Grade Retention and School Performance: An Extended Investigation
AbstractThis study extends Reynolds’ (1992) investigation of the social- psychological influences on grade retention and school adjustment in early childhood by tracing the predictors and consequences of grade retention for school achievement, perceived competence, and delinquency in early adolescence (age 14). The study sample included 1,164 (93 percent of the sample from the original study) low-income, mostly black children in the Chicago Longitudinal Study. Twenty-eight percent of the study sample were retained-in-grade by age 14 (first grade to eighth grade). The strongest predictors of retention were early school performance (test scores and grades), sex (boys were more likely to be retained), parent participation in school, and school mobility. Overall, grade retention was significantly associated with lower reading and math achievement at age 14 above and beyond a comprehensive set of explanatory variables. Results based on same-age comparison groups yielded larger effects of retention on school achievement than those based on same-grade comparisons, but both approaches indicated that grade retention was associated with significantly lower reading achievement. In the full model, grade retention was unrelated to perceived school competence at age 12 and to delinquency infractions at age 14. With the exception of reading achievement, retention during the primary grades and retention during grades 4 to 7 yielded a similar pattern of effects. Findings were largely consistent with the earlier study and suggest that intervention approaches other than grade retention are needed to better promote school achievement and adjustment.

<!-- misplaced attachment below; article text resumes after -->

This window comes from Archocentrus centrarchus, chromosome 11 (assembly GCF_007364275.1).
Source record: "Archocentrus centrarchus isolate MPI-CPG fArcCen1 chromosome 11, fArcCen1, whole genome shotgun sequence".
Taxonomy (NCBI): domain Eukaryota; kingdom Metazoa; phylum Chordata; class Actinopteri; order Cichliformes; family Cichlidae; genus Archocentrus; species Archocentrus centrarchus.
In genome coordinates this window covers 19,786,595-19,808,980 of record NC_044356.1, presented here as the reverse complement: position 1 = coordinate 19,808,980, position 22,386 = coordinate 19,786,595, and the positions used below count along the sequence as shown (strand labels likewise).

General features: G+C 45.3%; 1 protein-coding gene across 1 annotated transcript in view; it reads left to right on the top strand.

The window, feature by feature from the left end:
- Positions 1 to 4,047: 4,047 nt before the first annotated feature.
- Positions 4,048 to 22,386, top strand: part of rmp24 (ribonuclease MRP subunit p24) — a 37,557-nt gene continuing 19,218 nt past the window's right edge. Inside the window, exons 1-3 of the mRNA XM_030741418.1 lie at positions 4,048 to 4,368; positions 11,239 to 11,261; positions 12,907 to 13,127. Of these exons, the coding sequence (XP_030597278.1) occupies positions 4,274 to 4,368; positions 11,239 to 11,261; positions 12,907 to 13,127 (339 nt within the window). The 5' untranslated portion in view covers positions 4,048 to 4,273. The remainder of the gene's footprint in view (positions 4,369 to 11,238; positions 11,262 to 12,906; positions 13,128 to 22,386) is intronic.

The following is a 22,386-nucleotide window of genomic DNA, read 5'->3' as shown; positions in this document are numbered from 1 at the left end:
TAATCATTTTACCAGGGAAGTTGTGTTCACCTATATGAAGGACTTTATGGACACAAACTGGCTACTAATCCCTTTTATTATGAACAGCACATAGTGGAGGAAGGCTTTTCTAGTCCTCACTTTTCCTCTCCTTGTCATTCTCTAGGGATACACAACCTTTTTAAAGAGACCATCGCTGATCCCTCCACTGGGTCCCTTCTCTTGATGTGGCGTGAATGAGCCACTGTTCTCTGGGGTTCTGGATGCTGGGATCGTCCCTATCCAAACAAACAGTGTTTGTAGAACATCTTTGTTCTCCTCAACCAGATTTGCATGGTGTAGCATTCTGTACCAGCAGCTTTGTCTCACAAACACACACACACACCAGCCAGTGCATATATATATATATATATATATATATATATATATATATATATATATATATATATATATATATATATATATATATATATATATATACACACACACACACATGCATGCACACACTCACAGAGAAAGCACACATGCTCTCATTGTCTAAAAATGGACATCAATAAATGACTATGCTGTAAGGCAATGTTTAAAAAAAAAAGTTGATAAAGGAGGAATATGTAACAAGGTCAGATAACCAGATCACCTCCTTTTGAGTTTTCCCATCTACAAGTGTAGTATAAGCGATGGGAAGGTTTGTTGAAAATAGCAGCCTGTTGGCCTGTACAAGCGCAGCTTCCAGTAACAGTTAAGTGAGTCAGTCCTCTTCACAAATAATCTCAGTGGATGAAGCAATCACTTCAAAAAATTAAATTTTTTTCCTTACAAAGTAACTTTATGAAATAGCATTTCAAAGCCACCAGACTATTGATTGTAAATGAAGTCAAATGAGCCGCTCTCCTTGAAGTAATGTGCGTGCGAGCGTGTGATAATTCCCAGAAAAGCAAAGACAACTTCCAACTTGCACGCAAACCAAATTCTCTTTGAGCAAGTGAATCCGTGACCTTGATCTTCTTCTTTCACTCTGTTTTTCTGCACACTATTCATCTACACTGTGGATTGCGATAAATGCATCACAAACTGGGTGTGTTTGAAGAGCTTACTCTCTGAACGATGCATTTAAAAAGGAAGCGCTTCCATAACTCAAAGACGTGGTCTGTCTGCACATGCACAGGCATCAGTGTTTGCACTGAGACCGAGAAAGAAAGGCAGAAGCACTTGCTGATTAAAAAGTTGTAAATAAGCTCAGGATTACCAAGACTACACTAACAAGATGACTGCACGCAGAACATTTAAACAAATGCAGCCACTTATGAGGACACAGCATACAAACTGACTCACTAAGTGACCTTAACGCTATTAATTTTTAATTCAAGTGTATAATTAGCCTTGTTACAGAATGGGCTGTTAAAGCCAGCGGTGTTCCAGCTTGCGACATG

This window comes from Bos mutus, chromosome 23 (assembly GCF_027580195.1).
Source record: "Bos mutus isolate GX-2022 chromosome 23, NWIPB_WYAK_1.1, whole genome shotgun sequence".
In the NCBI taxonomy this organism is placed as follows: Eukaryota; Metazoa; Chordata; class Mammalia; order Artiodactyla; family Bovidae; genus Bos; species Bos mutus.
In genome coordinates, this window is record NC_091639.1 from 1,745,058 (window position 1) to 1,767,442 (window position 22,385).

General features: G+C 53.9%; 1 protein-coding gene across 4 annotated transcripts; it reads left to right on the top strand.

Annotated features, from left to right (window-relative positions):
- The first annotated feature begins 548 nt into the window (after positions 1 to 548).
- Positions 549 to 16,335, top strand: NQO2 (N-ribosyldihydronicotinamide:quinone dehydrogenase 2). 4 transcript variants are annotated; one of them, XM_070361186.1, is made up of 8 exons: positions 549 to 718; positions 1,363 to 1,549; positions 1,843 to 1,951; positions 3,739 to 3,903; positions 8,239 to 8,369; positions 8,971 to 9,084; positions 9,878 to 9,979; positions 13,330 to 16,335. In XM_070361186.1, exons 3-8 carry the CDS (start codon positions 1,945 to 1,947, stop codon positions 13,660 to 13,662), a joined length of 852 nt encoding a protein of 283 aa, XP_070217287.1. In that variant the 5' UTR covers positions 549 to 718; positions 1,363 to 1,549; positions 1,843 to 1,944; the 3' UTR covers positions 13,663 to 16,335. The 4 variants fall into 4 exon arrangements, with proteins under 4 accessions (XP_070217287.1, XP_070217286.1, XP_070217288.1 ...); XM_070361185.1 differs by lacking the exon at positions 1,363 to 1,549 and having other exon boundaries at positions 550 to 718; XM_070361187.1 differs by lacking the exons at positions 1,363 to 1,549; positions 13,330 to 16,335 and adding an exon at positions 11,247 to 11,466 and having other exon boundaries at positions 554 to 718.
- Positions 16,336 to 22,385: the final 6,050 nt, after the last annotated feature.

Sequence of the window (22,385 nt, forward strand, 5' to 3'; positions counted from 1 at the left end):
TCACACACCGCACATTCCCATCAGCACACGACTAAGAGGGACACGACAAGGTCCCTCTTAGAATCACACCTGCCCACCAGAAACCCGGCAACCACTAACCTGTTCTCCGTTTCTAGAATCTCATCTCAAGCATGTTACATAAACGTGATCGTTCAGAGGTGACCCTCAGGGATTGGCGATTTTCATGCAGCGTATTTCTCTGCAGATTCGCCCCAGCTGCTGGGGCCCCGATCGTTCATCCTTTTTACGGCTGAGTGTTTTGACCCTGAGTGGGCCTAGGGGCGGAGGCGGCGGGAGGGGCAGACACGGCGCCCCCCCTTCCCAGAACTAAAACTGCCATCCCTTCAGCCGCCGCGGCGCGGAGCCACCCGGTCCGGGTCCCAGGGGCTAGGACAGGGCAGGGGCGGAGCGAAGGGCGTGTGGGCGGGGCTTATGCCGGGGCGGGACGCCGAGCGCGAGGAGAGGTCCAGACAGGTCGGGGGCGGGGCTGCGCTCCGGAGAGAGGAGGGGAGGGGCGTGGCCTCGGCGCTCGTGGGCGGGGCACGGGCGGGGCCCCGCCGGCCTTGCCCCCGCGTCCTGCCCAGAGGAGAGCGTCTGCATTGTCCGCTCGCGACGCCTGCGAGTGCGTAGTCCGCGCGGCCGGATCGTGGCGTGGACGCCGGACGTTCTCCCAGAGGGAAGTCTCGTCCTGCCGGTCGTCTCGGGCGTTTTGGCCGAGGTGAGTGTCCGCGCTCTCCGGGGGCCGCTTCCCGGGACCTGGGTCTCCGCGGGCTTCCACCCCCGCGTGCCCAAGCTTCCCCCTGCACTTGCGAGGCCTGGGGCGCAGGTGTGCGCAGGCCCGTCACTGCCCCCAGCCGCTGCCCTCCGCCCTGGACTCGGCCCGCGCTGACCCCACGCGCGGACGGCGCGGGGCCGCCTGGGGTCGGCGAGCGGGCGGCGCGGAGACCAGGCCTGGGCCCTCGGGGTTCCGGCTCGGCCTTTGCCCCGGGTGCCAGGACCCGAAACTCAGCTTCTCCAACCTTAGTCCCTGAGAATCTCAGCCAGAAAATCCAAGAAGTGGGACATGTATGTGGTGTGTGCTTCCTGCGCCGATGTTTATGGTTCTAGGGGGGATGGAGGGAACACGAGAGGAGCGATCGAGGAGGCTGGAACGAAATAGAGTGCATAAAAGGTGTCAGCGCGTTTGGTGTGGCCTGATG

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Bibliographic InfoPaper provided by University of Wisconsin Institute for Research on Poverty in its series Institute for Research on Poverty Discussion Papers with number 1167-98.
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